In the paper, R&D and the Incentives from Merger and Acquisition Activity, forthcoming in the Review of Financial Services, my co-author (Alexei Zhdanov of the University of Lausanne and the Swiss Finance Institute) and I examine how the incentives to innovate differ between large and small firms and whether the M&A market hinders or promotes innovative activity. Previous literature has documented that R&D and innovation decreases post-acquisition and has attributed this effect to large firms stifling innovative activity. Using recent data on pre-merger R&D activity, we show that this view is flawed. Rather than large firms stifling R&D by small firms, we show theoretically and empirically how mergers can stimulate R&D activity of small firms. Thus, ex ante R&D rises and then falls naturally after acquisition as the pre-merger stimulus effect wears off.
Posts Tagged ‘Gordon Phillips’
In our paper, Private and Public Merger Waves, which was recently made publicly available on SSRN, we examine the participation of public and private firms in merger waves. We find that public firms participate more in the market for assets, especially during merger waves, than private firms. Acquisitions by public firms are more likely to lead to an increase in productivity of acquired assets, especially when the assets are acquired from other public firms. Public firms also acquire and sell assets more when they are productive and when there is increased liquidity in the financial market.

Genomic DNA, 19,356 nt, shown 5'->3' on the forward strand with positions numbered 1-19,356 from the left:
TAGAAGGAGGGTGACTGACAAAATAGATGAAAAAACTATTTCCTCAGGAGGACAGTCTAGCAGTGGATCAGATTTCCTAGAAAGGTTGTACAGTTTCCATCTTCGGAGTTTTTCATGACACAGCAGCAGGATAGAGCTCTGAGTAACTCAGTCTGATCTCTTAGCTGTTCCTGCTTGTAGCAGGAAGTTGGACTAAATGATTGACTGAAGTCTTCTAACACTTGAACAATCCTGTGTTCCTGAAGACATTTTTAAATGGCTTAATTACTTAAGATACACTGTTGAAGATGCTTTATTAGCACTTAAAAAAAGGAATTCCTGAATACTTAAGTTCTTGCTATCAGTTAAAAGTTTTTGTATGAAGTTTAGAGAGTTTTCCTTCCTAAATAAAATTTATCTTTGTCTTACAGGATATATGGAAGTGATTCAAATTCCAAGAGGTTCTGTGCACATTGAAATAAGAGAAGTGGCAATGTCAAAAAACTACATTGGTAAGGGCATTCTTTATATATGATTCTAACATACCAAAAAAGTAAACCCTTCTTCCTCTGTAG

However, differences in participation are not just driven by liquidity and access to capital market. First, we find that acquisition activity differs between public and private firms because of their fundamentals differ. Larger and more productive firms select public status, and these firms also engage in more acquisitions in the long run, all other things being equal. Using initial productivity from over five and ten years prior to the transaction, we show that better firms select to become public and later participate more in acquisitions. Second, public status causes a differential in response to measured firm fundamentals or macro-economic shocks. Public firms participate more because they have the option to access public financial markets at more favorable or easier terms than otherwise identical private firms. These effects are reflected in the differences in the estimated coefficients between public and private firms.